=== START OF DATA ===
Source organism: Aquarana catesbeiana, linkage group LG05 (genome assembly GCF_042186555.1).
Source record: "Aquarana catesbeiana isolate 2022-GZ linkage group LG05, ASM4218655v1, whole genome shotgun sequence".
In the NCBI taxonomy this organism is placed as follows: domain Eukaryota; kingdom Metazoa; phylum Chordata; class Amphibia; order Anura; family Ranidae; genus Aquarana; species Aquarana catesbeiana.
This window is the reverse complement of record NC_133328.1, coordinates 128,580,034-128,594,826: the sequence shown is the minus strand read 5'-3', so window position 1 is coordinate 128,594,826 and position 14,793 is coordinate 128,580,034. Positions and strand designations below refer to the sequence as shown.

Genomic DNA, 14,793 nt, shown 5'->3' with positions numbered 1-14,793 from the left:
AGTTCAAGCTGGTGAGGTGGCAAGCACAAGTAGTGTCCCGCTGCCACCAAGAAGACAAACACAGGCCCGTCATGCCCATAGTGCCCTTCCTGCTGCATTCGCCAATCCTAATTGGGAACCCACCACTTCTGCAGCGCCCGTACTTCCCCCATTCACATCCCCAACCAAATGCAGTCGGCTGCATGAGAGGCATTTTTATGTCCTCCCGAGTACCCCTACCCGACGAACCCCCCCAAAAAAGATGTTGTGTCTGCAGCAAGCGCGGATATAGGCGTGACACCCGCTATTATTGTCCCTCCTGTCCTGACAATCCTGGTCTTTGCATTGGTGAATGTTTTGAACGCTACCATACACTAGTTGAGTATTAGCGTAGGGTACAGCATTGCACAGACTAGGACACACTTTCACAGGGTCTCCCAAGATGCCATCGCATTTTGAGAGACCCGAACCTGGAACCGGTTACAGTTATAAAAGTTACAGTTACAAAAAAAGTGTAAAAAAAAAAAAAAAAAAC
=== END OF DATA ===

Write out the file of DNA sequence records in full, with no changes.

Source organism: Aquarana catesbeiana, linkage group LG05 (genome assembly GCF_042186555.1).
Source record: "Aquarana catesbeiana isolate 2022-GZ linkage group LG05, ASM4218655v1, whole genome shotgun sequence".
In the NCBI taxonomy this organism is placed as follows: domain Eukaryota; kingdom Metazoa; phylum Chordata; class Amphibia; order Anura; family Ranidae; genus Aquarana; species Aquarana catesbeiana.
This window is the reverse complement of record NC_133328.1, coordinates 128,580,034-128,594,826: the sequence shown is the minus strand read 5'-3', so window position 1 is coordinate 128,594,826 and position 14,793 is coordinate 128,580,034. Positions and strand designations below refer to the sequence as shown.

Genomic DNA, 14,793 nt, shown 5'->3' with positions numbered 1-14,793 from the left:
AGTTCAAGCTGGTGAGGTGGCAAGCACAAGTAGTGTCCCGCTGCCACCAAGAAGACAAACACAGGCCCGTCATGCCCATAGTGCCCTTCCTGCTGCATTCGCCAATCCTAATTGGGAACCCACCACTTCTGCAGCGCCCGTACTTCCCCCATTCACATCCCCAACCAAATGCAGTCGGCTGCATGAGAGGCATTTTTATGTCCTCCCGAGTACCCCTACCCGACGAACCCCCCCAAAAAAGATGTTGTGTCTGCAGCAAGCGCGGATATAGGCGTGACACCCGCTATTATTGTCCCTCCTGTCCTGACAATCCTGGTCTTTGCATTGGTGAATGTTTTGAACGCTACCATACACTAGTTGAGTATTAGCGTAGGGTACAGCATTGCACAGACTAGGACACACTTTCACAGGGTCTCCCAAGATGCCATCGCATTTTGAGAGACCCGAACCTGGAACCGGTTACAGTTATAAAAGTTACAGTTACAAAAAAAGTGTAAAAAAAAAAAAAAAAAAC